Having perused the potential competition for the sample sale and ascertained their weak spots (dodgy ankle, can’t walk in her heels, walking stick, drunk, too fat to fit through the door ungreased), it dawned upon me that these were not the fine fillies of the front row I had anticipated. Could it be that the word “charity” is in fact polite social parlance for “rubbish”? The answer, evidently, is yes.

My companions and I took our seats along the walk-of-cats and proceeded to scrutinise the wares that were paraded up and down for our greed and delectation, upon the backs of “real” models. If you’re curious as to the difference between a “real” model and a “model” model, it’s about 2 feet in height and a distinct lack of eating disorders. They are also generally coaxed into service by the mere cajoling of friends and colleagues, not cocaine and huge stacks of cash.

It wasn’t just the models who were affordable, it was the clothes. No sooner had they finished smiling and bouncing up and down the runway (as “real” people do), the doors to the sale were flung open and a sea of harpies stormed the aisles, using elbows and oversized handbags with deadly accuracy to secure an extra 0.36 seconds at the sale rails. Dutifully, I elbowed with the best of ‘em.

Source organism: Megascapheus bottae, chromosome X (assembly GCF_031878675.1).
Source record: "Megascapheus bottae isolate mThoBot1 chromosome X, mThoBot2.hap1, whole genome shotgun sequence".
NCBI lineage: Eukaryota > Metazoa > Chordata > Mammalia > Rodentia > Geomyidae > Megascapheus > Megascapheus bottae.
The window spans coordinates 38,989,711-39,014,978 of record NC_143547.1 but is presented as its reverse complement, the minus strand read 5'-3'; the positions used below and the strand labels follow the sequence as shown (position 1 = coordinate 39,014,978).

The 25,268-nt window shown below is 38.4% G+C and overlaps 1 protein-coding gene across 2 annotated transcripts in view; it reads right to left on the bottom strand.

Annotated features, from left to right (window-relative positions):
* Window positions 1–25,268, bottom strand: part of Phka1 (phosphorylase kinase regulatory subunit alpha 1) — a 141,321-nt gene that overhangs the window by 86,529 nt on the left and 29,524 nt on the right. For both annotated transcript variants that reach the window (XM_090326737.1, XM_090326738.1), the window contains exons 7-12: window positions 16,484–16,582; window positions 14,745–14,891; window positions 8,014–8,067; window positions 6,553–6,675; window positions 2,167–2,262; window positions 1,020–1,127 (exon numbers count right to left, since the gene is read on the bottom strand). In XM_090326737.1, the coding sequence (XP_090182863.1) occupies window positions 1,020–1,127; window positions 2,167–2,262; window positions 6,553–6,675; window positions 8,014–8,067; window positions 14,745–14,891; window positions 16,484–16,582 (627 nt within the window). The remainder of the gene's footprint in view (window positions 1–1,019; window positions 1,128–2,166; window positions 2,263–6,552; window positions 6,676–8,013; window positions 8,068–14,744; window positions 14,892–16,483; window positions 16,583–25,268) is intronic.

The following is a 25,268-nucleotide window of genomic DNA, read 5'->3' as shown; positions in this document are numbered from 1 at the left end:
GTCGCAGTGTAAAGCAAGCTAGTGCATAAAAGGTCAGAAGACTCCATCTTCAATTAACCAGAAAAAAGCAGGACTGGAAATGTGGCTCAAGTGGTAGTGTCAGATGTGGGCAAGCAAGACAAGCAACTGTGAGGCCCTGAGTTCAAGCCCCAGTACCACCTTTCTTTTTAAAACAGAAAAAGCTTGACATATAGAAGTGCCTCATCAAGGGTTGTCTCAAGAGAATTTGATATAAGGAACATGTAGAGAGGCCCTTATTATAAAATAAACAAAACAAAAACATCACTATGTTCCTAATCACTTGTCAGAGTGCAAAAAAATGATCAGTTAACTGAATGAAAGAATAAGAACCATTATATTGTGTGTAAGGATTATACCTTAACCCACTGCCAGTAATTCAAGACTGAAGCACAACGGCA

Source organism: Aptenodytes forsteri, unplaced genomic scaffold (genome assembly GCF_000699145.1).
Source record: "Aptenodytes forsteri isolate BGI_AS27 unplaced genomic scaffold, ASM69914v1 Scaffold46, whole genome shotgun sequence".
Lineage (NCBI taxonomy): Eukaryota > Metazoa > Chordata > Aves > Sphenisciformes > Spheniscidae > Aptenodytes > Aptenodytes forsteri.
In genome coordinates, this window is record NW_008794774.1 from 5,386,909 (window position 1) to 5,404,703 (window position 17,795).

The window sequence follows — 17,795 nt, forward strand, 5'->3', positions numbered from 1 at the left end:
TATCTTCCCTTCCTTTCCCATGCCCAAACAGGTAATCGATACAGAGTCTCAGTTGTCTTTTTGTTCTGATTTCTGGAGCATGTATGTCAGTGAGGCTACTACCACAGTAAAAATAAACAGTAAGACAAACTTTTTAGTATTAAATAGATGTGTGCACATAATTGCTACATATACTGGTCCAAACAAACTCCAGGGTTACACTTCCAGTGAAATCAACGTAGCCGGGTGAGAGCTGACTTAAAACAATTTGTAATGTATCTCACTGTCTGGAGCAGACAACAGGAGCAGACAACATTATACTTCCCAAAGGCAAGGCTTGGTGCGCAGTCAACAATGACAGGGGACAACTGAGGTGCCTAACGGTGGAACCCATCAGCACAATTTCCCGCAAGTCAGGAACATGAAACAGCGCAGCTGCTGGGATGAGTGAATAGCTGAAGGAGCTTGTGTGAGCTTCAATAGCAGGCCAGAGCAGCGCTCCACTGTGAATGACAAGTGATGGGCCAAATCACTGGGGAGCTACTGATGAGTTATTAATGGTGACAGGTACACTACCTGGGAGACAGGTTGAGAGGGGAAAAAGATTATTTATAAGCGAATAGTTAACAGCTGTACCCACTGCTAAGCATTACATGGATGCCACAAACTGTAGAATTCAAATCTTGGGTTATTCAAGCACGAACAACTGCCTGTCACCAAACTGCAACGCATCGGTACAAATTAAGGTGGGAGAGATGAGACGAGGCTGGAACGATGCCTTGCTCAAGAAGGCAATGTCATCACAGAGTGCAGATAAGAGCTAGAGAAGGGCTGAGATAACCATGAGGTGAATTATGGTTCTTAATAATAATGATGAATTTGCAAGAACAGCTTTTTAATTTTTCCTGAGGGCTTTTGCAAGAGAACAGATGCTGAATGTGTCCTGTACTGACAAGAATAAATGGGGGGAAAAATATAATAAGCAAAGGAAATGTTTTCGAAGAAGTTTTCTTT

This was going to be glamorous, this was going to be my chance to root out some classic designer gems, this was going to be retail cardio, this was going to be expensive!

Oh.

Plans for melting my credit card on a single handbag and dropping a month’s rent and lunch money on one half a pair of shoes, were dashed upon seeing last season’s high street sale rejects, hanging pitifully on cramped rails like commuting scarecrows. I was almost saddened at the thought of leaving with most of my wages intact, until I remembered something vital – I actually hate shopping.

Like someone had thrown a Tiffany engagement ring into the middle of a laundry pile, clothes soared into the air, coat hanger thwacked against bone and perfectly respectable business women turned into snarling beasts of fang and talon. You may have seen war zones, you may have seen wild animal stampedes – you have seen nothing until you have witnessed 200 frantic women strip a sample sale rail.